Next: Don’t wait until you’re dead to sleep.
Why lack of sleep is bad for your health
A National Sleep Foundation study found respondents who said they didn’t sleep well also reported having health issues. It’s not clear whether the health issues contributed to the sleep problems or whether lack of sleep contributed to poor health, but a link between sleep quality and health was noted. Roughly 67% of those with less-than-good sleep quality also said they had “poor” or “only fair” health.
Sleep is essential for your body to repair itself. Your body heals during the time you rest. One long-term result of chronic sleep deprivation is high blood pressure. It’s possible consistently sleeping for fewer than six hours each night could raise your blood pressure, said Dr. Sheldon G. Sheps in his Mayo Clinic column. You could also put yourself as risk for diabetes and early mortality, WebMD researchers said.
Next: Working from morning until night
4. Bringing work home
Every now and then, you bring small tasks home, so you can get a jump-start on the next day. At first, things work out well, and your boss asks you to take on bigger projects because you do a good job and work so quickly. This raises your profile at work, and now all the managers know who you are. Unfortunately, you have to bring home even more work, so you can keep up. The pressure is on. Now, you’re so tired and stressed out you can’t even enjoy your personal life. You’re too busy worrying about work.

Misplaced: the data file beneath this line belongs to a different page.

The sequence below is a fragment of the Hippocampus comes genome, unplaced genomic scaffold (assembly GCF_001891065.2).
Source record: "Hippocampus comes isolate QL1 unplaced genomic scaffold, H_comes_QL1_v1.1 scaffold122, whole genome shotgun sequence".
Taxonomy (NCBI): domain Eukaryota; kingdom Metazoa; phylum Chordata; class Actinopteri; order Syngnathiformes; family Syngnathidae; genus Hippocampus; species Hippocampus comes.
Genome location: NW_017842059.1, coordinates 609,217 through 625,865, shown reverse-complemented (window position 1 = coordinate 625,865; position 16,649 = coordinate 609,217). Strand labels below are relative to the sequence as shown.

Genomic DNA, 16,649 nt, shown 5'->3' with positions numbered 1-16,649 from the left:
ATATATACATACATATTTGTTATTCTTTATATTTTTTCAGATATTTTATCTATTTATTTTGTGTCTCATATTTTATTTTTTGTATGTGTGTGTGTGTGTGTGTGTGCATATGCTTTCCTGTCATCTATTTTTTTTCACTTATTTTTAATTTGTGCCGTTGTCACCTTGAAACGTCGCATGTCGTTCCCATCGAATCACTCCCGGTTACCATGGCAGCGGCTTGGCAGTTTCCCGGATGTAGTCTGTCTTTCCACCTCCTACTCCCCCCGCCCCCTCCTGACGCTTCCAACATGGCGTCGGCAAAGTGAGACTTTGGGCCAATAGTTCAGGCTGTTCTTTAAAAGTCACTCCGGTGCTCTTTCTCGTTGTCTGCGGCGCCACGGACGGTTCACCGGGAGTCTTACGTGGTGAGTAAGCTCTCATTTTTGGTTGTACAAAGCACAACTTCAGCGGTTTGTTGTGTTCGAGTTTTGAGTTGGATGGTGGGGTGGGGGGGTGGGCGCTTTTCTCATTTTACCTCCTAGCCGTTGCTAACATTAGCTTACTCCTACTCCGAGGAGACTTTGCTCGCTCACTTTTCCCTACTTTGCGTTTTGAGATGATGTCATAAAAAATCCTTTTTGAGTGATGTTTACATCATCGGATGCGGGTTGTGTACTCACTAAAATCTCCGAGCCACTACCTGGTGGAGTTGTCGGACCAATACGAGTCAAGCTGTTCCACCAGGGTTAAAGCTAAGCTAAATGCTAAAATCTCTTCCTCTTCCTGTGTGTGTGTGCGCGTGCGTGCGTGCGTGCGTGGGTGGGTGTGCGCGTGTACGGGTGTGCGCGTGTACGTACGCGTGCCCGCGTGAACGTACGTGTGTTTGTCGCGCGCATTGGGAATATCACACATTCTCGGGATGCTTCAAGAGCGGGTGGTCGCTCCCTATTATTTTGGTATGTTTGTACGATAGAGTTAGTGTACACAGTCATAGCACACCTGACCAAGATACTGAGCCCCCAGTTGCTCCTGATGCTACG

Next: Stress kills.
Why bringing work home is bad for you
A study published in the American Sociological Review found nearly half of U.S. workers bring their work home. If you’re one of these workers, it’s important for you to pause and take a break from work. Whether you’re trying to get ahead or you’re drowning in assignments, it’s not worth trading your health for career advancement. Your mind and body need to slow down, so you can recover from the stress of the work week.
An American Psychological Association study found the two most common stressors among survey participants are work and money. If work stress is following you home, this could affect your health by causing serious health issues, such as heart disease.
Next: Get up and walk.
5. Sitting too long
Your days are so busy you probably joke with your co-workers about being chained to your desk and not even having enough time to go to the restroom. Sadly, for many workers, that’s partly true. Many Americans sit at their desks far too long, risking the health of their minds and bodies. Workers eat at their desk, stay cooped up in their cubicles to join in on marathon conference calls, and even finish getting ready for work at their desk.
Next: Sitting kills.
How sitting too much can kill you
Not getting up from your desk to take breaks throughout the day can put you at risk for deadly blood clots. When a clot forms in one of the major veins deep inside your body, this is called deep vein thrombosis. If the clot breaks off and travels through your blood stream to your lungs, this can cause a deadly condition known as pulmonary embolism. You can get serious blood clots just after surgery or from remaining immobile for a long time. Prolonged sitting can also raise your risk for Type 2 diabetes.